Today’s Much Love Monday is brought to you by The Byrds with the Pete Seeger classic of Turn! Turn! Turn!
Partly, you can’t beat a bit of jangly guitar and a bit of 60s psychedelia coupled with a little spiritual message on top. Sometimes we all need a little reminder that the seasons move on.
The blue skies could not have come too soon for me. The grey and the rain and the short daylight hours were messing with my mojo and making me crabby. Couple that with a big pile of GCSEs, being tired of poking the fire and being giddy to get outside and you can understand why it was beginning to feel tedious. It feels like it’s been a long winter. And no, the worst is not over yet. Météo say that there’s a couple of -6° nights left for us this week yet. But a blue sky is more than enough to get me through to the real warmth.
Not only that, but the cranes have made their appearance. Saturday afternoon, it was like we were under the flight path to crane party central. The French call it a prenuptual flight, which is kind of sweet. Eggs are on their way, Easter is but a few short weeks away and I have green shoots.
Those cranes always make me feel better. There’s something reassuring knowing that nature knows what it’s doing and the country is gearing up for spring.
Much Love for this statement: “no more portions”. It means there’s nothing left to mark and finally, it’s over. Of course, the last week is not so bad. Once you have done your allocation, you wait for the day when it’s a big free-for-all on what’s left. That means you can mark what you want to mark instead of having to mark everything. If there’s a question you don’t like so much, you can avoid it. I’ve marked another 600 of one question, on top of the 228 I had to mark. It got a little tedious but it’s really helpful because you end up REALLY knowing that question.
So, between the end of the marking and the brightening of the weather I’ve been out with the dogs. Heston has been working on his ‘stop’ and ‘turn’ commands. He ran off last week – he’s done it three times now since we’ve been going outside without the lead in August. He is so completely distracted by something that he chases it. Twice, it’s been for water. He races off and I find him in a pool of water, splashing around as if I’m a complete spoilsport for not putting it on our usual walk.
I’ve been trying to build in some training and mental exercises on our walk and get him to walk better on the lead, since he likes to be in front and I fall on him. He will walk beside me as long as he’s not too distracted and we’ve been stopping and weaving and turning with the clicker. Though he doesn’t cover as much ground, apparently, it’s more stimulating and therefore more tiring. Fewer of my toothbrushes end up being eaten and he’s much less bored.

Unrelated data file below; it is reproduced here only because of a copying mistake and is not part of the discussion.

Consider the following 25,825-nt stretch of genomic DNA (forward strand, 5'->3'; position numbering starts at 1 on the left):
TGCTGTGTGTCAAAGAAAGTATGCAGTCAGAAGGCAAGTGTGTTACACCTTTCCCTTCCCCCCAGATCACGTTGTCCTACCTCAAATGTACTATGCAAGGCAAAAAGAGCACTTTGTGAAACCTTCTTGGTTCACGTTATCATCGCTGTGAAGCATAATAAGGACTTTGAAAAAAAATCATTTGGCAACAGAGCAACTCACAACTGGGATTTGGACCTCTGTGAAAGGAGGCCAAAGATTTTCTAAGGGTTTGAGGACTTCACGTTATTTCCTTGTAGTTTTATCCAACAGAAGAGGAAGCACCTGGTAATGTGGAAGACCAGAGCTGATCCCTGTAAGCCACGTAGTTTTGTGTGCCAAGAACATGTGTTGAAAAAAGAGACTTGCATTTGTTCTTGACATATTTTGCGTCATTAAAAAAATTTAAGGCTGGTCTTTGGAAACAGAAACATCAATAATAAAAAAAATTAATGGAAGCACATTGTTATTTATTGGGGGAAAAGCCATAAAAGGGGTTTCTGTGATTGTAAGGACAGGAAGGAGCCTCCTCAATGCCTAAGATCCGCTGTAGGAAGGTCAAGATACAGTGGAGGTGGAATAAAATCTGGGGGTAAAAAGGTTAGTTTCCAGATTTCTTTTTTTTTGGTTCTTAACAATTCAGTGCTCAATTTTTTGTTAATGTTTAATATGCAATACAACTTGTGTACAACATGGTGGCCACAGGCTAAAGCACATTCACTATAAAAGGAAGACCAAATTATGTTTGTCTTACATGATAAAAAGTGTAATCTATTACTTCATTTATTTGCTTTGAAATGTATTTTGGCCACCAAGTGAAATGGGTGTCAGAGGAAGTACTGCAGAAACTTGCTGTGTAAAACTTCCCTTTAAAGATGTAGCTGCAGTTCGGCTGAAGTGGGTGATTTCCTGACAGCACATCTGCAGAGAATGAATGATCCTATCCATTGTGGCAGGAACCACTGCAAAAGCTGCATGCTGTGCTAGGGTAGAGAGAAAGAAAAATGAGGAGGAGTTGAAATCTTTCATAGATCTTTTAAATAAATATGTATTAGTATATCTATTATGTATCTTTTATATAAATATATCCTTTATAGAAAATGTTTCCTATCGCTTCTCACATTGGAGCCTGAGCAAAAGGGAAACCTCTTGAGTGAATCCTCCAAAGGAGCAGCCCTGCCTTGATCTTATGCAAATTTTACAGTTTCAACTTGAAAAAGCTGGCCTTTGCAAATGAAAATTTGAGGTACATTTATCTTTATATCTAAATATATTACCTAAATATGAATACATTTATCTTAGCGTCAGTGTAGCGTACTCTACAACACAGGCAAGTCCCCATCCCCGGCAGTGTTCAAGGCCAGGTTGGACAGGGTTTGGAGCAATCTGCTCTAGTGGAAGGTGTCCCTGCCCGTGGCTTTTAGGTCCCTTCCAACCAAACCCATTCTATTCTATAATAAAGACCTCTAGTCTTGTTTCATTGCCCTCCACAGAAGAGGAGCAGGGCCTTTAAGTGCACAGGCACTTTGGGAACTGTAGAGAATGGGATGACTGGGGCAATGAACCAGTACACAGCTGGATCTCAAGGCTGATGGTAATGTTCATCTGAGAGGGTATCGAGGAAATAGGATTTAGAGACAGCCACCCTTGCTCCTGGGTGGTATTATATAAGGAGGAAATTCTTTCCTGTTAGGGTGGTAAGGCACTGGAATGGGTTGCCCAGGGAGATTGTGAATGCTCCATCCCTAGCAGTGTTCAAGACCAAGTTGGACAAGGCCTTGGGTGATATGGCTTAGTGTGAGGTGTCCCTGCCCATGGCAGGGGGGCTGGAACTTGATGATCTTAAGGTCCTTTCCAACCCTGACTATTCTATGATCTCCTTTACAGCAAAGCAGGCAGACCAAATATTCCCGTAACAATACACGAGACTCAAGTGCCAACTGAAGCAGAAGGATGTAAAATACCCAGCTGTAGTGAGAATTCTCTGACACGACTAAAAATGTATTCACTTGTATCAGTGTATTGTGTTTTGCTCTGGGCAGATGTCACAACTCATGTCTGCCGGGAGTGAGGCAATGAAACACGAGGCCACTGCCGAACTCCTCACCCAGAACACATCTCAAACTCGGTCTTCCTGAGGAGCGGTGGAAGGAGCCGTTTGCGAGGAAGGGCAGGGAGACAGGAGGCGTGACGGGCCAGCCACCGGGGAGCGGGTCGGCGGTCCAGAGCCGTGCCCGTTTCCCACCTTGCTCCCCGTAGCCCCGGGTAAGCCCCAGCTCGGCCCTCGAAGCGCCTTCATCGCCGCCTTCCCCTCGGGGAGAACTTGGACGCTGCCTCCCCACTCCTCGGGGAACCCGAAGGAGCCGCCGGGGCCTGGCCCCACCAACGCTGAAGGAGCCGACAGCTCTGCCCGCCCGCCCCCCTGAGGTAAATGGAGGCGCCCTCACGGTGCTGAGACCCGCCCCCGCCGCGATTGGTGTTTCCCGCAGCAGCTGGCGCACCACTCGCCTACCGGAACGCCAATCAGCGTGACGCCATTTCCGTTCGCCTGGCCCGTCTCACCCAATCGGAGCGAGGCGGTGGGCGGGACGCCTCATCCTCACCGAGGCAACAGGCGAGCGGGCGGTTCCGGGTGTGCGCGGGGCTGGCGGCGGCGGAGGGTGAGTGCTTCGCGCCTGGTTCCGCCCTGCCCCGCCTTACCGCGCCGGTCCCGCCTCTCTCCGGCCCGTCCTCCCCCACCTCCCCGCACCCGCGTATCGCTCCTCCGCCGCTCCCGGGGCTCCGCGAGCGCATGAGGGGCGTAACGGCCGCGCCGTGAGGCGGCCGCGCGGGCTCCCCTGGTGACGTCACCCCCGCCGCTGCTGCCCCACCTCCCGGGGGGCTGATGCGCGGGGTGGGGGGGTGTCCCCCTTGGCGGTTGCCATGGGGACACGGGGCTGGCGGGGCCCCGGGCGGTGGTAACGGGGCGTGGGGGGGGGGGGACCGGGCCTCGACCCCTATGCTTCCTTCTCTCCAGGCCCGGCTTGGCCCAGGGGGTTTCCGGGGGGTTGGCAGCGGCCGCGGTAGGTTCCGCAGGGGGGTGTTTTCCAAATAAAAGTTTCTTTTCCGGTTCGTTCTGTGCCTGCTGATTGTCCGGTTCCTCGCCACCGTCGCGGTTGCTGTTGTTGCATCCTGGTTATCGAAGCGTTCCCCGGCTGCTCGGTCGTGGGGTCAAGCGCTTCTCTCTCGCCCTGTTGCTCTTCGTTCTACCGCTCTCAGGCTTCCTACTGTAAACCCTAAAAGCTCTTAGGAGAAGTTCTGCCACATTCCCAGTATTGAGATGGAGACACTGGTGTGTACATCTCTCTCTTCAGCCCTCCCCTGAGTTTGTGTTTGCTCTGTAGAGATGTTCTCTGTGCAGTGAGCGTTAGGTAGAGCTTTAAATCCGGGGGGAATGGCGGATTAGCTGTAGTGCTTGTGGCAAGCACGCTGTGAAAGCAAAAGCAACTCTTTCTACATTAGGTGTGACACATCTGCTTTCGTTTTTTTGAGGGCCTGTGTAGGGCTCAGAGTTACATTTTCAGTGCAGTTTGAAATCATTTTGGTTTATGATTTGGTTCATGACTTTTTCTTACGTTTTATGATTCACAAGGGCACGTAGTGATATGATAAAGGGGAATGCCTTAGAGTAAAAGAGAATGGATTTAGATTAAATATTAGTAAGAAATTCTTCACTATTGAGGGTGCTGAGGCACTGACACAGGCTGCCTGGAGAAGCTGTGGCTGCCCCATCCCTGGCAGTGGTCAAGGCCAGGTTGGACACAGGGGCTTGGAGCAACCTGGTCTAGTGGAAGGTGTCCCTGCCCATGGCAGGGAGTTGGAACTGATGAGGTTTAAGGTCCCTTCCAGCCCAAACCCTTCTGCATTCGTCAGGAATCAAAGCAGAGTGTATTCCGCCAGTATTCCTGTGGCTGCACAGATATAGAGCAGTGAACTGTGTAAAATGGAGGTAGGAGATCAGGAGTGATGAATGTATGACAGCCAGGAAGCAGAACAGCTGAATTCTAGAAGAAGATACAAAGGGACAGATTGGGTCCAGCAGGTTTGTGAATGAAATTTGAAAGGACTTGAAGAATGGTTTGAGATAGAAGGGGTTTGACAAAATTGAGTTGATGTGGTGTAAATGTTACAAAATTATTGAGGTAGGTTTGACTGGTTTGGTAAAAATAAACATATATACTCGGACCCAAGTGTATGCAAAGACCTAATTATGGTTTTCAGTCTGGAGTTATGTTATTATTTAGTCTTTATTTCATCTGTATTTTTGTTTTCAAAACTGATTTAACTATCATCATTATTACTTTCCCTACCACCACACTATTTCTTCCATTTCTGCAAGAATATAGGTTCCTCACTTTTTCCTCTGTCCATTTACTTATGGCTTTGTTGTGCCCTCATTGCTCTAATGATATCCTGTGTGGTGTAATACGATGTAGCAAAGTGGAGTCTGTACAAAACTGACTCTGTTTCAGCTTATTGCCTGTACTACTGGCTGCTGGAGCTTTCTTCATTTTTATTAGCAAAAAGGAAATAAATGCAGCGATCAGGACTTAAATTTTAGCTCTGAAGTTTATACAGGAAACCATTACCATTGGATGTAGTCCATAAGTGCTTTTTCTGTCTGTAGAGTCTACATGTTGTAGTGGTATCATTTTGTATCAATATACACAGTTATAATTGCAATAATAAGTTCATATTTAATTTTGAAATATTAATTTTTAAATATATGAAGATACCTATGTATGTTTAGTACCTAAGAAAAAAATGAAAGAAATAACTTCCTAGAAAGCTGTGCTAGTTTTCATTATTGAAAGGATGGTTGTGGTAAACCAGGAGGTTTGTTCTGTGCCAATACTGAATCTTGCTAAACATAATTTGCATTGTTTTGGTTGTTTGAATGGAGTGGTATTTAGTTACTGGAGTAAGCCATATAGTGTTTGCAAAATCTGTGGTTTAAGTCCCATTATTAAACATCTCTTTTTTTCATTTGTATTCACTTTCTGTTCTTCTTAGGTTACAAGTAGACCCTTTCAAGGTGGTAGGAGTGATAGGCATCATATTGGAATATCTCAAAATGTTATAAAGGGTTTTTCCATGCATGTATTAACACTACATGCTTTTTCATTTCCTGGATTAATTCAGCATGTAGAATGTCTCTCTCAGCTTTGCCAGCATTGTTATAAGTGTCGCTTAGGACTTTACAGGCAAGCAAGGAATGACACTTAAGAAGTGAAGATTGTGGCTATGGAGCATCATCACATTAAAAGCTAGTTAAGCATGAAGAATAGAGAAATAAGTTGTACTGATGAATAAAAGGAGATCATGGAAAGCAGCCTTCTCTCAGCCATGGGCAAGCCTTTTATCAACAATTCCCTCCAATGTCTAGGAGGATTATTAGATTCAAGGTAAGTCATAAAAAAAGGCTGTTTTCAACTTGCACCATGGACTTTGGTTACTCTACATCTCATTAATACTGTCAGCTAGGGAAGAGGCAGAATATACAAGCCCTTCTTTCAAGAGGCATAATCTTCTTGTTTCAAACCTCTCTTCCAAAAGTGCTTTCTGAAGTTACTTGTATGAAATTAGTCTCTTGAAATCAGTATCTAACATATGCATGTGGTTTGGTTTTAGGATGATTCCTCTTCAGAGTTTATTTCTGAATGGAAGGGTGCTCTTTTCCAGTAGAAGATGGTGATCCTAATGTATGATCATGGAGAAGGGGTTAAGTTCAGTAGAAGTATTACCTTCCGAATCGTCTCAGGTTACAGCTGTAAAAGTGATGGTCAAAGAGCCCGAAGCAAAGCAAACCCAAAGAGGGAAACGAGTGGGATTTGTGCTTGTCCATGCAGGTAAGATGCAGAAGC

He’s so smart that he usually picks up a command in four or five repetitions (took me ten minutes to teach him to sit, as a puppy) and when he masters it so quickly, you can understand why he’d get bored of doing it. He even knows which toy to bring, whether it’s ‘rope’ or ‘ball’ or ‘carrot’.
I know people who aren’t that smart.
Tomorrow, we’re going to work on ’emergency!’ which is a ‘come here as fast as you can’ command. It’s the kind of command you only need to use in real life once or twice because it’s the one you’d only use outside of training in a situation where you really need him to return straight away. Thus, I’m equipped with a packet of ham and a pig’s ear.
To be honest, he’s less bothered about a treat, and more bothered about a ‘good boy’ and a pat. Tilly will do anything for a treat. I think she’d learn to speak if there was a treat in it.
She was hard work at first. She learned sit pretty quickly, and ‘paw’. That was it though. To be fair, I didn’t need to train her. She’s very obedient and apart from a nervous bladder (and sometimes a stubborn streak when it’s time to go out for a wee!) she’s generally very happy. She likes to be near me, but not too near me. She likes to chew on a bone about 8 or 9pm, or else she gets restless and ferrets through the bins or roots for biscuits. She hides things, she guards stuff and she grumbles, but generally, she is a very content little dog. For a rescue, you can’t ask for much better.
However, she does her lessons alongside Heston and she is very happy to do so as long as there is a treat in it for her. It’s lovely how much she has come on and in a way, I wish I’d done some training with her before I got Heston. She’s not smart though. It takes her ages to learn a thing, and then she mostly does it because Heston has.
Much Love, then, to doggies, to sunshine, to warmth (even if it is just a hiatus) and to the end of tedious tasks.